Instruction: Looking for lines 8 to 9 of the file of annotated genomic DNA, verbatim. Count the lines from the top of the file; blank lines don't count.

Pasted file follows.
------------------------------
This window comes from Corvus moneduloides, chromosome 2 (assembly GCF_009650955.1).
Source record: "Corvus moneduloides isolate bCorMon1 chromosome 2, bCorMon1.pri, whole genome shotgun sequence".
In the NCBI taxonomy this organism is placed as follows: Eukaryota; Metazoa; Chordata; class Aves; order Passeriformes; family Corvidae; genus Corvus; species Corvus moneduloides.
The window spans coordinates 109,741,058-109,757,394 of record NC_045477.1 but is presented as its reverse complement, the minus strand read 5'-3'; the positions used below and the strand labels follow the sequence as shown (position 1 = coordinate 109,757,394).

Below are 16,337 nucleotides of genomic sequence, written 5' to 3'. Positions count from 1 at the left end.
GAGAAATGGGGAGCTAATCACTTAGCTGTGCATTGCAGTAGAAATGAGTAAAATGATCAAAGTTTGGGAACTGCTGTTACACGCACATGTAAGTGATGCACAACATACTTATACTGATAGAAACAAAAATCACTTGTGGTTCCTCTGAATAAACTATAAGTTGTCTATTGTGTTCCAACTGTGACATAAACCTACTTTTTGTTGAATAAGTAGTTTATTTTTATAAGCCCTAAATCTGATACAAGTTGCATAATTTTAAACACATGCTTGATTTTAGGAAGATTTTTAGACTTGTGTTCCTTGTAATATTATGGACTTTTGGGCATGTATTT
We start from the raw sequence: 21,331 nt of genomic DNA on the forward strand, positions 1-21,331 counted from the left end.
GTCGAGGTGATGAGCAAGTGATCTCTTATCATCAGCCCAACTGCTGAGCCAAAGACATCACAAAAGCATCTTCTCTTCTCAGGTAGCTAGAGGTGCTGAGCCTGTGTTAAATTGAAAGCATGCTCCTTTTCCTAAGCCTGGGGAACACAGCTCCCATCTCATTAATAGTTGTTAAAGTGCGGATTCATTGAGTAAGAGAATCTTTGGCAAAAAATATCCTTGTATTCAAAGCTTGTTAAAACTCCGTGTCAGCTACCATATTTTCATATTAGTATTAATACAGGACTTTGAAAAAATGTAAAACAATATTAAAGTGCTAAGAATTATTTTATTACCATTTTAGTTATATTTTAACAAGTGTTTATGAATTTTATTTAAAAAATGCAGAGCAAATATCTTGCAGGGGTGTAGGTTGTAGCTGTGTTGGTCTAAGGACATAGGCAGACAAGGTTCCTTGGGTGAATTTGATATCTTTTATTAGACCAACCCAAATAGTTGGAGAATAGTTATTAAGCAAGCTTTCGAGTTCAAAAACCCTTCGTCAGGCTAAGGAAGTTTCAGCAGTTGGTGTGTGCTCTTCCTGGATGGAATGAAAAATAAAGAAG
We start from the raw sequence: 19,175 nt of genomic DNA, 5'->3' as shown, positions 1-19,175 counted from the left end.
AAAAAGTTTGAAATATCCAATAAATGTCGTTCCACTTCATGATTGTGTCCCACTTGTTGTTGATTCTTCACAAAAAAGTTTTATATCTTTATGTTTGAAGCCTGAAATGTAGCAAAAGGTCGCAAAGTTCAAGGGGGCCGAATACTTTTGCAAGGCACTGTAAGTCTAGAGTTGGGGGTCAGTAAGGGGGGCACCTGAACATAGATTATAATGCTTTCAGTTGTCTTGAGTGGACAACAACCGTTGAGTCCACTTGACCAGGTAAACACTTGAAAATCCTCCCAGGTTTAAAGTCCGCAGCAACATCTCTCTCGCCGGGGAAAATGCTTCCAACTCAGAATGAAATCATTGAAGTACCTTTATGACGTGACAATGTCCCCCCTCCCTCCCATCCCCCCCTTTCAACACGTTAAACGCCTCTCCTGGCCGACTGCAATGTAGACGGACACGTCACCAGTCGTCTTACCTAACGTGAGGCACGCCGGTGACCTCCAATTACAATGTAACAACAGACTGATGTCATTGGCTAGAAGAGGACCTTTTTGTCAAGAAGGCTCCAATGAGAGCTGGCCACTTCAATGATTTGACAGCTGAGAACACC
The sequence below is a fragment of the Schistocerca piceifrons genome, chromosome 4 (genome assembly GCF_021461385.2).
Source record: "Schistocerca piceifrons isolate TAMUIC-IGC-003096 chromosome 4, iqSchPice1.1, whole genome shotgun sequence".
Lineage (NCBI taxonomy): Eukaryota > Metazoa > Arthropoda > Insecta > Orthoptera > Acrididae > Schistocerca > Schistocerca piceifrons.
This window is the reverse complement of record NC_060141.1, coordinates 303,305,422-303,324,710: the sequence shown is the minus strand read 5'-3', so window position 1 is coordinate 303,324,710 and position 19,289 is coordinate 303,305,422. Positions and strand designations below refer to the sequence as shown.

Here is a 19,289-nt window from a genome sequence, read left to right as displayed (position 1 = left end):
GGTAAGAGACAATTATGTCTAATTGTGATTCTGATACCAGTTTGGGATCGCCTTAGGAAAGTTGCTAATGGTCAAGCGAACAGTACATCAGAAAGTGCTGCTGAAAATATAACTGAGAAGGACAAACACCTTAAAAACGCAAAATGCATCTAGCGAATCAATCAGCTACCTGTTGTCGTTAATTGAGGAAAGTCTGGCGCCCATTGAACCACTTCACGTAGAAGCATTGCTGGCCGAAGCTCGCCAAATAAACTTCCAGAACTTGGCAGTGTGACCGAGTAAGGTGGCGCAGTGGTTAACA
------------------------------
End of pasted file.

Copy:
GTCGAGGTGATGAGCAAGTGATCTCTTATCATCAGCCCAACTGCTGAGCCAAAGACATCACAAAAGCATCTTCTCTTCTCAGGTAGCTAGAGGTGCTGAGCCTGTGTTAAATTGAAAGCATGCTCCTTTTCCTAAGCCTGGGGAACACAGCTCCCATCTCATTAATAGTTGTTAAAGTGCGGATTCATTGAGTAAGAGAATCTTTGGCAAAAAATATCCTTGTATTCAAAGCTTGTTAAAACTCCGTGTCAGCTACCATATTTTCATATTAGTATTAATACAGGACTTTGAAAAAATGTAAAACAATATTAAAGTGCTAAGAATTATTTTATTACCATTTTAGTTATATTTTAACAAGTGTTTATGAATTTTATTTAAAAAATGCAGAGCAAATATCTTGCAGGGGTGTAGGTTGTAGCTGTGTTGGTCTAAGGACATAGGCAGACAAGGTTCCTTGGGTGAATTTGATATCTTTTATTAGACCAACCCAAATAGTTGGAGAATAGTTATTAAGCAAGCTTTCGAGTTCAAAAACCCTTCGTCAGGCTAAGGAAGTTTCAGCAGTTGGTGTGTGCTCTTCCTGGATGGAATGAAAAATAAAGAAG
We start from the raw sequence: 19,175 nt of genomic DNA, 5'->3' as shown, positions 1-19,175 counted from the left end.